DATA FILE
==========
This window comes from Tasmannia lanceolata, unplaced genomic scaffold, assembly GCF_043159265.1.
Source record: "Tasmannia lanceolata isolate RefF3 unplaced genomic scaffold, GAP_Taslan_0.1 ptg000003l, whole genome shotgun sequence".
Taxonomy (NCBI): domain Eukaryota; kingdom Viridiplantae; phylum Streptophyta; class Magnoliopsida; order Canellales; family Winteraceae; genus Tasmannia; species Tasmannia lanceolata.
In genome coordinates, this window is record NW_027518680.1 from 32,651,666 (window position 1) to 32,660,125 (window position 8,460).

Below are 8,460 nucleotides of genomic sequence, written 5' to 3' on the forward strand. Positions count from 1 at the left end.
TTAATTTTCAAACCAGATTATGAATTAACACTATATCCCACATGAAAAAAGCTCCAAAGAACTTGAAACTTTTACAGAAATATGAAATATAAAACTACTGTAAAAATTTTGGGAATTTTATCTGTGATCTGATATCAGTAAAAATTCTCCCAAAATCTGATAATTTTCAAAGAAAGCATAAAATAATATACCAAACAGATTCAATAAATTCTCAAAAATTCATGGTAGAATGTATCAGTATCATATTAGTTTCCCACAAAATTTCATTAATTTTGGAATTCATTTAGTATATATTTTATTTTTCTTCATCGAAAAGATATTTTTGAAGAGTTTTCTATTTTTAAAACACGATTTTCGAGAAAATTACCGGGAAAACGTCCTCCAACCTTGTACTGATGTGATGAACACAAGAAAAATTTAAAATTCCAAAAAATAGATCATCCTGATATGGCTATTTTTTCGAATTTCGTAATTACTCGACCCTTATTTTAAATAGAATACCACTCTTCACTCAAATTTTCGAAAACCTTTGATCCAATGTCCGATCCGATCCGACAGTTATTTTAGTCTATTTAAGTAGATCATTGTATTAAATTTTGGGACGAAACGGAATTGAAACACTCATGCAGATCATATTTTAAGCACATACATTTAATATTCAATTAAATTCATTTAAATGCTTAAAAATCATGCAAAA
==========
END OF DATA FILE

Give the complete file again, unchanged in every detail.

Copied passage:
This window comes from Tasmannia lanceolata, unplaced genomic scaffold, assembly GCF_043159265.1.
Source record: "Tasmannia lanceolata isolate RefF3 unplaced genomic scaffold, GAP_Taslan_0.1 ptg000003l, whole genome shotgun sequence".
Taxonomy (NCBI): domain Eukaryota; kingdom Viridiplantae; phylum Streptophyta; class Magnoliopsida; order Canellales; family Winteraceae; genus Tasmannia; species Tasmannia lanceolata.
In genome coordinates, this window is record NW_027518680.1 from 32,651,666 (window position 1) to 32,660,125 (window position 8,460).

Below are 8,460 nucleotides of genomic sequence, written 5' to 3' on the forward strand. Positions count from 1 at the left end.
TTAATTTTCAAACCAGATTATGAATTAACACTATATCCCACATGAAAAAAGCTCCAAAGAACTTGAAACTTTTACAGAAATATGAAATATAAAACTACTGTAAAAATTTTGGGAATTTTATCTGTGATCTGATATCAGTAAAAATTCTCCCAAAATCTGATAATTTTCAAAGAAAGCATAAAATAATATACCAAACAGATTCAATAAATTCTCAAAAATTCATGGTAGAATGTATCAGTATCATATTAGTTTCCCACAAAATTTCATTAATTTTGGAATTCATTTAGTATATATTTTATTTTTCTTCATCGAAAAGATATTTTTGAAGAGTTTTCTATTTTTAAAACACGATTTTCGAGAAAATTACCGGGAAAACGTCCTCCAACCTTGTACTGATGTGATGAACACAAGAAAAATTTAAAATTCCAAAAAATAGATCATCCTGATATGGCTATTTTTTCGAATTTCGTAATTACTCGACCCTTATTTTAAATAGAATACCACTCTTCACTCAAATTTTCGAAAACCTTTGATCCAATGTCCGATCCGATCCGACAGTTATTTTAGTCTATTTAAGTAGATCATTGTATTAAATTTTGGGACGAAACGGAATTGAAACACTCATGCAGATCATATTTTAAGCACATACATTTAATATTCAATTAAATTCATTTAAATGCTTAAAAATCATGCAAAA